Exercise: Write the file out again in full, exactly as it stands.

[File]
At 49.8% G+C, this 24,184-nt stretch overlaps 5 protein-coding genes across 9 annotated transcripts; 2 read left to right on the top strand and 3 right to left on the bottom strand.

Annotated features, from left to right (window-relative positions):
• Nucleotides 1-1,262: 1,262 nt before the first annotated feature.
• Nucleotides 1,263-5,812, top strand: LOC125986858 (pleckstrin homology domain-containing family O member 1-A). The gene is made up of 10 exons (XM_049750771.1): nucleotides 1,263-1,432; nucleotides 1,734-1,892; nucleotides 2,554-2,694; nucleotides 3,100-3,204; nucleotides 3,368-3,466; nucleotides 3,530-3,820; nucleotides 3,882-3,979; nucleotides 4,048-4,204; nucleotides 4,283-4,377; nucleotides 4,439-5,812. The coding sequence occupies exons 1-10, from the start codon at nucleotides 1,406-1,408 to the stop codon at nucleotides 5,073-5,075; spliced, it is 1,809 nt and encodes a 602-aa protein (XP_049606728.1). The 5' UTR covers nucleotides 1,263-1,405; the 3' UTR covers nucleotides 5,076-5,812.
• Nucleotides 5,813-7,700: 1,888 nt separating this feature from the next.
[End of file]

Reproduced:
At 49.8% G+C, this 24,184-nt stretch overlaps 5 protein-coding genes across 9 annotated transcripts; 2 read left to right on the top strand and 3 right to left on the bottom strand.

Annotated features, from left to right (window-relative positions):
• Nucleotides 1-1,262: 1,262 nt before the first annotated feature.
• Nucleotides 1,263-5,812, top strand: LOC125986858 (pleckstrin homology domain-containing family O member 1-A). The gene is made up of 10 exons (XM_049750771.1): nucleotides 1,263-1,432; nucleotides 1,734-1,892; nucleotides 2,554-2,694; nucleotides 3,100-3,204; nucleotides 3,368-3,466; nucleotides 3,530-3,820; nucleotides 3,882-3,979; nucleotides 4,048-4,204; nucleotides 4,283-4,377; nucleotides 4,439-5,812. The coding sequence occupies exons 1-10, from the start codon at nucleotides 1,406-1,408 to the stop codon at nucleotides 5,073-5,075; spliced, it is 1,809 nt and encodes a 602-aa protein (XP_049606728.1). The 5' UTR covers nucleotides 1,263-1,405; the 3' UTR covers nucleotides 5,076-5,812.
• Nucleotides 5,813-7,700: 1,888 nt separating this feature from the next.